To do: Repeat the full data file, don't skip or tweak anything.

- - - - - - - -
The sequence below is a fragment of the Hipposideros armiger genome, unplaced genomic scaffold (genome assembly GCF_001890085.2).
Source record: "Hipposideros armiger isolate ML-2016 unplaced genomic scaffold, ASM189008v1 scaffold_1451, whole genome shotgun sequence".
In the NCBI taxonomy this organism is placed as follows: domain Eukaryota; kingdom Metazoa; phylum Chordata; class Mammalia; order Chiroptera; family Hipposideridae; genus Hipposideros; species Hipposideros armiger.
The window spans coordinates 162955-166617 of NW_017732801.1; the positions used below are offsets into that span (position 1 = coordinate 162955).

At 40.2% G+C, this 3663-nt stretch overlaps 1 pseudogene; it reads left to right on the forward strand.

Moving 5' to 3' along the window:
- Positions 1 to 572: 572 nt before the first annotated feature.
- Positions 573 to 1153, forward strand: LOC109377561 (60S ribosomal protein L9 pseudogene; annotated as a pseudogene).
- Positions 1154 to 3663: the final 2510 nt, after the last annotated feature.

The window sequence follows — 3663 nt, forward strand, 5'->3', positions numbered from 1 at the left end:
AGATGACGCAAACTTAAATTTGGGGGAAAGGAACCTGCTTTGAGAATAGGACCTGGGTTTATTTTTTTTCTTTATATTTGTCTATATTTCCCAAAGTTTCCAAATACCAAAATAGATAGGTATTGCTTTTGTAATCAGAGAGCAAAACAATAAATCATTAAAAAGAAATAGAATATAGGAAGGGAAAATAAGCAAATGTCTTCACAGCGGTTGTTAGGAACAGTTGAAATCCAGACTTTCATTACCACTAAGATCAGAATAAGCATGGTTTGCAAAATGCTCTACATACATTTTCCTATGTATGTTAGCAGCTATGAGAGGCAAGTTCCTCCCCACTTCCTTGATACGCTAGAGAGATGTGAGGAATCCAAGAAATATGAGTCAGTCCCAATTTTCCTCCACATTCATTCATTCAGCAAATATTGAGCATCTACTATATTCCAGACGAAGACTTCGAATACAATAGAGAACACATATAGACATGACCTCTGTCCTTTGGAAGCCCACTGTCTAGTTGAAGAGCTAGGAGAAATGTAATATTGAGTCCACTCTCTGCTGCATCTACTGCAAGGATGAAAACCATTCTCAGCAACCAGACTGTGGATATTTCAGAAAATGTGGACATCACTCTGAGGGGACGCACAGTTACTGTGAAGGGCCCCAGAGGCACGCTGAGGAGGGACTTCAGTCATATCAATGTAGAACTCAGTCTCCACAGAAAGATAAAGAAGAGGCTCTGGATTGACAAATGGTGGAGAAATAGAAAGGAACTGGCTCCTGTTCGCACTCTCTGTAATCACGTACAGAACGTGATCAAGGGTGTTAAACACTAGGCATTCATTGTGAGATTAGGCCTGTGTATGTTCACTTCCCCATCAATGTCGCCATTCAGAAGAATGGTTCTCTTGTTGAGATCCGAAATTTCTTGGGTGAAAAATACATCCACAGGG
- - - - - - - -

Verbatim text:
The sequence below is a fragment of the Hipposideros armiger genome, unplaced genomic scaffold (genome assembly GCF_001890085.2).
Source record: "Hipposideros armiger isolate ML-2016 unplaced genomic scaffold, ASM189008v1 scaffold_1451, whole genome shotgun sequence".
In the NCBI taxonomy this organism is placed as follows: domain Eukaryota; kingdom Metazoa; phylum Chordata; class Mammalia; order Chiroptera; family Hipposideridae; genus Hipposideros; species Hipposideros armiger.
The window spans coordinates 162955-166617 of NW_017732801.1; the positions used below are offsets into that span (position 1 = coordinate 162955).

At 40.2% G+C, this 3663-nt stretch overlaps 1 pseudogene; it reads left to right on the forward strand.

Moving 5' to 3' along the window:
- Positions 1 to 572: 572 nt before the first annotated feature.
- Positions 573 to 1153, forward strand: LOC109377561 (60S ribosomal protein L9 pseudogene; annotated as a pseudogene).
- Positions 1154 to 3663: the final 2510 nt, after the last annotated feature.

The window sequence follows — 3663 nt, forward strand, 5'->3', positions numbered from 1 at the left end:
AGATGACGCAAACTTAAATTTGGGGGAAAGGAACCTGCTTTGAGAATAGGACCTGGGTTTATTTTTTTTCTTTATATTTGTCTATATTTCCCAAAGTTTCCAAATACCAAAATAGATAGGTATTGCTTTTGTAATCAGAGAGCAAAACAATAAATCATTAAAAAGAAATAGAATATAGGAAGGGAAAATAAGCAAATGTCTTCACAGCGGTTGTTAGGAACAGTTGAAATCCAGACTTTCATTACCACTAAGATCAGAATAAGCATGGTTTGCAAAATGCTCTACATACATTTTCCTATGTATGTTAGCAGCTATGAGAGGCAAGTTCCTCCCCACTTCCTTGATACGCTAGAGAGATGTGAGGAATCCAAGAAATATGAGTCAGTCCCAATTTTCCTCCACATTCATTCATTCAGCAAATATTGAGCATCTACTATATTCCAGACGAAGACTTCGAATACAATAGAGAACACATATAGACATGACCTCTGTCCTTTGGAAGCCCACTGTCTAGTTGAAGAGCTAGGAGAAATGTAATATTGAGTCCACTCTCTGCTGCATCTACTGCAAGGATGAAAACCATTCTCAGCAACCAGACTGTGGATATTTCAGAAAATGTGGACATCACTCTGAGGGGACGCACAGTTACTGTGAAGGGCCCCAGAGGCACGCTGAGGAGGGACTTCAGTCATATCAATGTAGAACTCAGTCTCCACAGAAAGATAAAGAAGAGGCTCTGGATTGACAAATGGTGGAGAAATAGAAAGGAACTGGCTCCTGTTCGCACTCTCTGTAATCACGTACAGAACGTGATCAAGGGTGTTAAACACTAGGCATTCATTGTGAGATTAGGCCTGTGTATGTTCACTTCCCCATCAATGTCGCCATTCAGAAGAATGGTTCTCTTGTTGAGATCCGAAATTTCTTGGGTGAAAAATACATCCACAGGG